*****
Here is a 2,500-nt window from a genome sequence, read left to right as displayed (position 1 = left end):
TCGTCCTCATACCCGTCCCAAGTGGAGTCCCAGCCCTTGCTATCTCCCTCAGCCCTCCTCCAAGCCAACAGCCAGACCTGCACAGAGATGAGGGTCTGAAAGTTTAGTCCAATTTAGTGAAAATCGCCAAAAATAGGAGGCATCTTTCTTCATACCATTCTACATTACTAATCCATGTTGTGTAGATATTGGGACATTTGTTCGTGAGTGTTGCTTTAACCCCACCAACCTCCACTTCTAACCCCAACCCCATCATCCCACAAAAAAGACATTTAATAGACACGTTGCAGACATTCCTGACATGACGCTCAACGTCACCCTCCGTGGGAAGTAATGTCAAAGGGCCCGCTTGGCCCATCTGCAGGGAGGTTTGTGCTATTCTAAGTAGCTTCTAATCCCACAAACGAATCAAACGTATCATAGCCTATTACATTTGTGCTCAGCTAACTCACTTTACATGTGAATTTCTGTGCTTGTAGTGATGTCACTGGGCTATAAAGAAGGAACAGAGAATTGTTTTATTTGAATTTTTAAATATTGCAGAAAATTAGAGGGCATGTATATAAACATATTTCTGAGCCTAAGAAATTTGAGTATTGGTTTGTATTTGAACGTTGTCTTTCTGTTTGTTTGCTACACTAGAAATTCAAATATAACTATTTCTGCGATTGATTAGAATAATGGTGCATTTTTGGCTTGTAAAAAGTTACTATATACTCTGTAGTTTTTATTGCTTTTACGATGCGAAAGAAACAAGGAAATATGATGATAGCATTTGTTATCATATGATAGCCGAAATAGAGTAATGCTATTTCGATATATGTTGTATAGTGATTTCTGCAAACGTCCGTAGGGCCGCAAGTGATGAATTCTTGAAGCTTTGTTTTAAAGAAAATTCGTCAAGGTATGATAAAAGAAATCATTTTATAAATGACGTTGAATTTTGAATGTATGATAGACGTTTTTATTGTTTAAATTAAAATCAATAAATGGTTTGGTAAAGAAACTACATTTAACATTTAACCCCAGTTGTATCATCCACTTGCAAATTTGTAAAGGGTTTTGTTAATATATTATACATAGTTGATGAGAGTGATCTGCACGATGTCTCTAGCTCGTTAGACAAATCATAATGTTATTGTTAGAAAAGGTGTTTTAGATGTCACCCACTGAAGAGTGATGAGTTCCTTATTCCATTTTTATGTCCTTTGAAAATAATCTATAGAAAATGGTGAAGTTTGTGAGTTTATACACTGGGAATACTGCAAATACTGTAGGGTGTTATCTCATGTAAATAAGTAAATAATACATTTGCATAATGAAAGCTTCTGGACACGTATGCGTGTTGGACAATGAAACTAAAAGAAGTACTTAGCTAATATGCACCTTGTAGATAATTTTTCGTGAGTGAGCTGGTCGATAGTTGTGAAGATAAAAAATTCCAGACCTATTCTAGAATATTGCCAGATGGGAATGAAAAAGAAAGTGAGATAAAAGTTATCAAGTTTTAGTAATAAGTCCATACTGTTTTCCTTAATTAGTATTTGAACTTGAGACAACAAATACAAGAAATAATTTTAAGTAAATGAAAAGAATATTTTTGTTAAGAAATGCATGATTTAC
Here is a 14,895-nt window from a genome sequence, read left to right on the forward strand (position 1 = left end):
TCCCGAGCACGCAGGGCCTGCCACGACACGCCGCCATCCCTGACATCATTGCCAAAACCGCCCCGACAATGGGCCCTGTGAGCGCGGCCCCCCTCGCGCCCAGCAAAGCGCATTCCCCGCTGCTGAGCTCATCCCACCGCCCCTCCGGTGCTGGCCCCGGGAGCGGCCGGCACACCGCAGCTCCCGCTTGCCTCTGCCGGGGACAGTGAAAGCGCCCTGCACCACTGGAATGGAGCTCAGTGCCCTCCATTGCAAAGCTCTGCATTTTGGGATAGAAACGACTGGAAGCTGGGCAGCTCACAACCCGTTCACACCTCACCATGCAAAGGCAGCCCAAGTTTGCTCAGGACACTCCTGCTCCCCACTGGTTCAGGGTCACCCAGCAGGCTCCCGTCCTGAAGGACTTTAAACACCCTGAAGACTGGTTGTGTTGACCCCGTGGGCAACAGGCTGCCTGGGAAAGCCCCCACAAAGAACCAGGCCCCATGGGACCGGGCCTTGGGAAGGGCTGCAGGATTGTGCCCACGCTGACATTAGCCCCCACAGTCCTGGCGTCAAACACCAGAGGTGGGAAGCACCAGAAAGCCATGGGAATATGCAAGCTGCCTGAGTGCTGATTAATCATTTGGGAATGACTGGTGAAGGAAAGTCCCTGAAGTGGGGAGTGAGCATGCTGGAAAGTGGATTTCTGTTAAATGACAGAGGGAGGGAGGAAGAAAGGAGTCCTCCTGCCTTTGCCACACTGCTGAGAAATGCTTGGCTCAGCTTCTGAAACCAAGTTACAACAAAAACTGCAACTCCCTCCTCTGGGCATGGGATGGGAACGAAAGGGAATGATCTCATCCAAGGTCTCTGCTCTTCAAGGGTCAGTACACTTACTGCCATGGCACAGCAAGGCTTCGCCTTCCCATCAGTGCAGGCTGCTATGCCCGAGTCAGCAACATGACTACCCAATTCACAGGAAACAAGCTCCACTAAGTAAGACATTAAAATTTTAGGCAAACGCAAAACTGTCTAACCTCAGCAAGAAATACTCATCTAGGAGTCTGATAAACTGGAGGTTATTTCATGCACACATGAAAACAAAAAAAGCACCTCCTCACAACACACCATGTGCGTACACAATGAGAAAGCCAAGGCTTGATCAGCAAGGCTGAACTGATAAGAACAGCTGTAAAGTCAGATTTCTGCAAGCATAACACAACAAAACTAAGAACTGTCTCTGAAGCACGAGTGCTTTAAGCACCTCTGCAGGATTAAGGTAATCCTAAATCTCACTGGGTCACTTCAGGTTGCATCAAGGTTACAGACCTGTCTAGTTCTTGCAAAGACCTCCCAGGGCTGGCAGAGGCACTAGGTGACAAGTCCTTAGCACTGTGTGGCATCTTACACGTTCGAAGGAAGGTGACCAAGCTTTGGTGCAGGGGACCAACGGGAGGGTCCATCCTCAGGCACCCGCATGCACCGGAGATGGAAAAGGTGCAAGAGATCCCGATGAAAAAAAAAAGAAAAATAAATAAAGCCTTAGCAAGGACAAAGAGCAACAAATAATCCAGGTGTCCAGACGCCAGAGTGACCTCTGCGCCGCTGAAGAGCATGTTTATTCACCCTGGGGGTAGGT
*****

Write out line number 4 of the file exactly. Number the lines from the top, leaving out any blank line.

TCCCGAGCACGCAGGGCCTGCCACGACACGCCGCCATCCCTGACATCATTGCCAAAACCGCCCCGACAATGGGCCCTGTGAGCGCGGCCCCCCTCGCGCCCAGCAAAGCGCATTCCCCGCTGCTGAGCTCATCCCACCGCCCCTCCGGTGCTGGCCCCGGGAGCGGCCGGCACACCGCAGCTCCCGCTTGCCTCTGCCGGGGACAGTGAAAGCGCCCTGCACCACTGGAATGGAGCTCAGTGCCCTCCATTGCAAAGCTCTGCATTTTGGGATAGAAACGACTGGAAGCTGGGCAGCTCACAACCCGTTCACACCTCACCATGCAAAGGCAGCCCAAGTTTGCTCAGGACACTCCTGCTCCCCACTGGTTCAGGGTCACCCAGCAGGCTCCCGTCCTGAAGGACTTTAAACACCCTGAAGACTGGTTGTGTTGACCCCGTGGGCAACAGGCTGCCTGGGAAAGCCCCCACAAAGAACCAGGCCCCATGGGACCGGGCCTTGGGAAGGGCTGCAGGATTGTGCCCACGCTGACATTAGCCCCCACAGTCCTGGCGTCAAACACCAGAGGTGGGAAGCACCAGAAAGCCATGGGAATATGCAAGCTGCCTGAGTGCTGATTAATCATTTGGGAATGACTGGTGAAGGAAAGTCCCTGAAGTGGGGAGTGAGCATGCTGGAAAGTGGATTTCTGTTAAATGACAGAGGGAGGGAGGAAGAAAGGAGTCCTCCTGCCTTTGCCACACTGCTGAGAAATGCTTGGCTCAGCTTCTGAAACCAAGTTACAACAAAAACTGCAACTCCCTCCTCTGGGCATGGGATGGGAACGAAAGGGAATGATCTCATCCAAGGTCTCTGCTCTTCAAGGGTCAGTACACTTACTGCCATGGCACAGCAAGGCTTCGCCTTCCCATCAGTGCAGGCTGCTATGCCCGAGTCAGCAACATGACTACCCAATTCACAGGAAACAAGCTCCACTAAGTAAGACATTAAAATTTTAGGCAAACGCAAAACTGTCTAACCTCAGCAAGAAATACTCATCTAGGAGTCTGATAAACTGGAGGTTATTTCATGCACACATGAAAACAAAAAAAGCACCTCCTCACAACACACCATGTGCGTACACAATGAGAAAGCCAAGGCTTGATCAGCAAGGCTGAACTGATAAGAACAGCTGTAAAGTCAGATTTCTGCAAGCATAACACAACAAAACTAAGAACTGTCTCTGAAGCACGAGTGCTTTAAGCACCTCTGCAGGATTAAGGTAATCCTAAATCTCACTGGGTCACTTCAGGTTGCATCAAGGTTACAGACCTGTCTAGTTCTTGCAAAGACCTCCCAGGGCTGGCAGAGGCACTAGGTGACAAGTCCTTAGCACTGTGTGGCATCTTACACGTTCGAAGGAAGGTGACCAAGCTTTGGTGCAGGGGACCAACGGGAGGGTCCATCCTCAGGCACCCGCATGCACCGGAGATGGAAAAGGTGCAAGAGATCCCGATGAAAAAAAAAAGAAAAATAAATAAAGCCTTAGCAAGGACAAAGAGCAACAAATAATCCAGGTGTCCAGACGCCAGAGTGACCTCTGCGCCGCTGAAGAGCATGTTTATTCACCCTGGGGGTAGGT